The echoes of Constitution Hall obscured the finer points of the sets by Warren Zevon and X last night, but the aggressive efforts of these two L.A. acts to stretch their sound in new directions came through unmistakably.
Zevon, the headliner, led a hard-rock quintet that put some muscle into his singer-songwriter material. His more macho songs about mercenary soldiers, boxers and hard drinkers benefit from the new wallop, but the sly humor and irony of his best writing were often lost amid the cacophony.
The legendary Little Feat rhythm section of Richie Hayward and Kenny Gradney was largely wasted on the stiff, unsyncopated martial beat. Zevon's limitations as a singer were as obvious as ever, especially when he tried to outshout the jackhammer beat of his newer songs.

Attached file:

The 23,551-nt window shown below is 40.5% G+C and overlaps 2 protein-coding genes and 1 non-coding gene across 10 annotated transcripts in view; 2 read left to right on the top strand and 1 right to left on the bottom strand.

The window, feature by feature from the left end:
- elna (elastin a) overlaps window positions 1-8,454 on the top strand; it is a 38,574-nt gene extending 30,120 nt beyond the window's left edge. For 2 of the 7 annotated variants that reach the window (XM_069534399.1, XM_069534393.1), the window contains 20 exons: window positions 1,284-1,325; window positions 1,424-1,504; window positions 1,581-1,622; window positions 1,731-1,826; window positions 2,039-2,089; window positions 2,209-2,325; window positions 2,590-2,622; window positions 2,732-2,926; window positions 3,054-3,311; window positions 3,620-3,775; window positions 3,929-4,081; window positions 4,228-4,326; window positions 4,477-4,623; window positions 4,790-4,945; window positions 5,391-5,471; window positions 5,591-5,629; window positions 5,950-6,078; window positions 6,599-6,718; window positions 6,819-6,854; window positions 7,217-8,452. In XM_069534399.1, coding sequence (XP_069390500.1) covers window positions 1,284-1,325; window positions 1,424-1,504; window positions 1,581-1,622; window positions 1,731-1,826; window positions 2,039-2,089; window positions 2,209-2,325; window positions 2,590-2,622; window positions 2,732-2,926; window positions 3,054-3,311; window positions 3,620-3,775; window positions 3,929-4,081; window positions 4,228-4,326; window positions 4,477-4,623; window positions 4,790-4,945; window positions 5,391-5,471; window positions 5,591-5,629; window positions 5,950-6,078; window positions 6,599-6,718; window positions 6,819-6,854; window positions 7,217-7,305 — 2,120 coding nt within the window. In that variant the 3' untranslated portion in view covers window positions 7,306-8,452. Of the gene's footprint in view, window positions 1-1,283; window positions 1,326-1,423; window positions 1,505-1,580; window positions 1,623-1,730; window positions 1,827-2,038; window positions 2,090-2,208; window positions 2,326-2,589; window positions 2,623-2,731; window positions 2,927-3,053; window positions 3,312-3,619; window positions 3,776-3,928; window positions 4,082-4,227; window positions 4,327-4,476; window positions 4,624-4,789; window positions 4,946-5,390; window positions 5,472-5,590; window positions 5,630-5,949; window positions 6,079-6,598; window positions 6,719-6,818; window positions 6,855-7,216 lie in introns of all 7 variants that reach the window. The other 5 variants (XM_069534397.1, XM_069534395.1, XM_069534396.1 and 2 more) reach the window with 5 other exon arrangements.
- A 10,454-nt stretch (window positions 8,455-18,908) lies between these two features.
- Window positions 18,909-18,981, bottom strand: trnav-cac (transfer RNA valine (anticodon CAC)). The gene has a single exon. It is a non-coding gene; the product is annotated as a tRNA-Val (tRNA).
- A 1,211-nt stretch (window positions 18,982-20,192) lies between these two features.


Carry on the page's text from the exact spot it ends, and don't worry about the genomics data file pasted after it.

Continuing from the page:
By contrast, X has discovered a new freedom and power in its newly expanded sound. In the middle of a fast, slam-dance version of "Devil Doll," X bassist John Doe dropped in a snatch of Hank Williams' "Your Cheating Heart"; he not only made the transition work, but he sang the plaintive honky-tonk as well as he sang the pell-mell punk.
Using punk and country as its benchmarks, X staked out a large swath of American music and made it its own.
Tony Gilkyson capably filled Billy Zoom's guitar slot, and Exene Cervenka's unorthodox vocals were as eerie as ever.
Baltimore's Doe carried the show, though, with some of the best vocals and new songs of his career. When he sang "See How We Are," the title track from the band's best album yet, his knowingly understated vocals evoked a vision of America that was as unnerving as it was convincing.